Asia Argento: victim or villain?

The #MeToo movement’s hypocrisy is now clear for all to see.

Christian Butler

Topics Culture Feminism

Few could have predicted that Asia Argento, one of the most notable accusers of Harvey Weinstein and a prominent figure in the #MeToo movement, would call for someone to be reinstated in their role following a sexual assault allegation.

But Argento has not had a sudden change of heart. It is not because she now realises how grossly illiberal it is for someone to lose their job on the basis of an accusation alone. It is because she herself now stands accused.

In August, she was fired from her role as a judge on The X Factor Italy following revelations that she paid off the former child star, Jimmy Bennett, who accused her of sexually assaulting him when he was a minor. Incredibly, Argento made her famous Cannes speech, denouncing the festival as Harvey Weinstein’s hunting ground, shortly after she is alleged to have paid Bennett $380,000 for his silence. Last week, she appeared on an Italian talk show to ask in public for her job back. ‘Italy wants me and I have done nothing that I have been accused of’, she said.

It appears that in Argento’s case, some commentators aren’t as keen to ‘believe the victim’ as they were with previous #MeToo accusations. The same talk show interviewed Bennett a week earlier. They showed a photo of Argento and Bennett in bed together, which was allegedly taken following sex. The interviewer remarked that Bennett did not look traumatised or upset in the photo, which inspired a round of applause from the audience.

Imagine the uproar if a public figure had told Argento, who returned to her relationship with Weinstein following the first time he allegedly raped her, that she didn’t look sufficiently upset or traumatised when photographed standing next to him.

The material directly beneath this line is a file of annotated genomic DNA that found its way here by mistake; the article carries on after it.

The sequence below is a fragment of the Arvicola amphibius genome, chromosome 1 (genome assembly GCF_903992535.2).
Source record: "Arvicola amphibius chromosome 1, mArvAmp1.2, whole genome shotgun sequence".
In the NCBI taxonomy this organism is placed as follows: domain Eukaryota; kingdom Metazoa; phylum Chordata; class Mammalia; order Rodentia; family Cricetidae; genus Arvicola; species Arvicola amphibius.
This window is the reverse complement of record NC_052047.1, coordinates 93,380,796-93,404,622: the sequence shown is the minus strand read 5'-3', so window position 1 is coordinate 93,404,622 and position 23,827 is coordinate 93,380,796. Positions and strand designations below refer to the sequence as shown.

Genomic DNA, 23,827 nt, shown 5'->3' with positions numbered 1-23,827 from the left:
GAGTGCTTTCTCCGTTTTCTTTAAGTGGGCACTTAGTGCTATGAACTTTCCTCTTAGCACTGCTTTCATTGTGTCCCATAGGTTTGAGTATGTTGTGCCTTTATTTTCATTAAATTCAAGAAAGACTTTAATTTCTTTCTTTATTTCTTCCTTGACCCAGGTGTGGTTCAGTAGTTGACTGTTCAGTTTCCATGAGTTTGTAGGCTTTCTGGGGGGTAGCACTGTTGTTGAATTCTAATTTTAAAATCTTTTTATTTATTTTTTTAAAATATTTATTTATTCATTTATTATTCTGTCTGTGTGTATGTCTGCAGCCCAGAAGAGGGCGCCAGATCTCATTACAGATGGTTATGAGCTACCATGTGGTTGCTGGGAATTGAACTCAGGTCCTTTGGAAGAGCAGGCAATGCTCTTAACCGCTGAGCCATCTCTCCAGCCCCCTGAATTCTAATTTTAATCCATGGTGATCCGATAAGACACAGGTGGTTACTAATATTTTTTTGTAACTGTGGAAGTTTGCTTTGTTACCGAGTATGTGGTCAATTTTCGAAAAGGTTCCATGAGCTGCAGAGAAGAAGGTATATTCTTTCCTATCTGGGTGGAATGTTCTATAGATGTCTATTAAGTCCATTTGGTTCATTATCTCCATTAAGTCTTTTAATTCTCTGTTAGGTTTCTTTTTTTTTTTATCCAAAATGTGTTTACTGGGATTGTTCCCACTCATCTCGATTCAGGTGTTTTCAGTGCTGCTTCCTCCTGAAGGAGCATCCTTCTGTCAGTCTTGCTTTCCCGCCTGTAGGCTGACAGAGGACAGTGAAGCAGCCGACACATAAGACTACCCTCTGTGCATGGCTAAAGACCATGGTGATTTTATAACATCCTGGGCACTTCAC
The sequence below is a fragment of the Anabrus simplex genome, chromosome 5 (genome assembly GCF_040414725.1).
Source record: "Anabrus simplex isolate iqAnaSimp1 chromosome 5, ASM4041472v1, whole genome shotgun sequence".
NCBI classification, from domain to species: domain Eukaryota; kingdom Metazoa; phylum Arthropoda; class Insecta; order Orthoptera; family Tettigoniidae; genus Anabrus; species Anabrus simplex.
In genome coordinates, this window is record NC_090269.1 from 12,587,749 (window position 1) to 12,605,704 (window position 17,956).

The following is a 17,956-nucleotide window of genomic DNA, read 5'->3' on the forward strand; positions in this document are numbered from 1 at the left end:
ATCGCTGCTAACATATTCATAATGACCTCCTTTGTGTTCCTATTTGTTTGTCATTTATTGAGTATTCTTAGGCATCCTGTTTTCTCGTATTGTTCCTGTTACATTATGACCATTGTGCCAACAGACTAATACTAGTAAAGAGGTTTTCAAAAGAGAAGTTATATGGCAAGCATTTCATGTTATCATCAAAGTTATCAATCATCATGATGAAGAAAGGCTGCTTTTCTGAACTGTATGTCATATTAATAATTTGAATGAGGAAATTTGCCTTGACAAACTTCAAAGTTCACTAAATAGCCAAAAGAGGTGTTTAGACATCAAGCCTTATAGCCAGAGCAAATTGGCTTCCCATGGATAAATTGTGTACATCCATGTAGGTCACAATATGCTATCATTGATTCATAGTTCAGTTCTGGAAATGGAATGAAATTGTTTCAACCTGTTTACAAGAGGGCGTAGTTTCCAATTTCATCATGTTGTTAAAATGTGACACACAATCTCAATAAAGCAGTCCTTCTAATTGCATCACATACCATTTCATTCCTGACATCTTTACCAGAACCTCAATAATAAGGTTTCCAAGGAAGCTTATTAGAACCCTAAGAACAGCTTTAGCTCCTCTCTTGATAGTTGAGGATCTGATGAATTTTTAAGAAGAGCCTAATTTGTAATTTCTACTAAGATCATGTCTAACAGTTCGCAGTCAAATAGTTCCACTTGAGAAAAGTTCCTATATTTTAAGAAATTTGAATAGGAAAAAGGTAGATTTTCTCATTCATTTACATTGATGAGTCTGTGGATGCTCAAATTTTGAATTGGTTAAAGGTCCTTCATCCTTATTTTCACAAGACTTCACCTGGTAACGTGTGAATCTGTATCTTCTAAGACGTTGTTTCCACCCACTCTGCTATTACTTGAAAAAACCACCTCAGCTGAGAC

Bennett was 17 years old at the time of the alleged incident, Argento was 37. Even if Bennett consented, the age of consent is 18 in California where the incident happened – it would, therefore, constitute statutory rape. After she initially denied having any sexual relationship with Bennett, she now – quite outrageously – claims that she was raped by him. During the course of the ludicrously sympathetic interview, she compared the teenager to Weinstein and asked, ‘How can you sexually assault a man?’.

Argento’s case has not been helped by the false claims made by her fellow #MeToo campaigner, Rose McGowan. McGowan misquoted messages sent by Argento to McGowan’s partner Rain Dove. In them, Argento claimed that Bennett sent her nude pictures after the incident. Apparently, he also told her he had been having fantasies about her since he was 12 years old. (Bennett was just seven years old when Argento directed and starred alongside him in the 2004 film, The Heart is Deceitful Above All Things, where she played his mother.)

McGowan conflated these messages when she publicly alleged that Argento had been receiving nude pictures from Bennett since he was 12. A moment’s concentration might have avoided such a damning smear, but the urge for swift public condemnation, without due regard to facts, is hardly untypical in the #MeToo era. McGowan has since retracted the statement.

The #MeToo movement has always presented itself as a challenge to a patriarchal system which protects predatory men at the expense of vulnerable women. So what, then, are we to make of the Asia Argento affair? It clearly exposes the #MeToo mantra of ‘believe the victim’ as hollow and selective. While she may have lost her job, unlike the men accused of sexual assault, Argento has been given a sympathetic hearing and the opportunity to try to make amends – an opportunity she used to smear a teenager as a rapist.

Christian Butler is a reviewer for spiked.

To enquire about republishing spiked’s content, a right to reply or to request a correction, please contact the managing editor, Viv Regan.

Topics Culture Feminism


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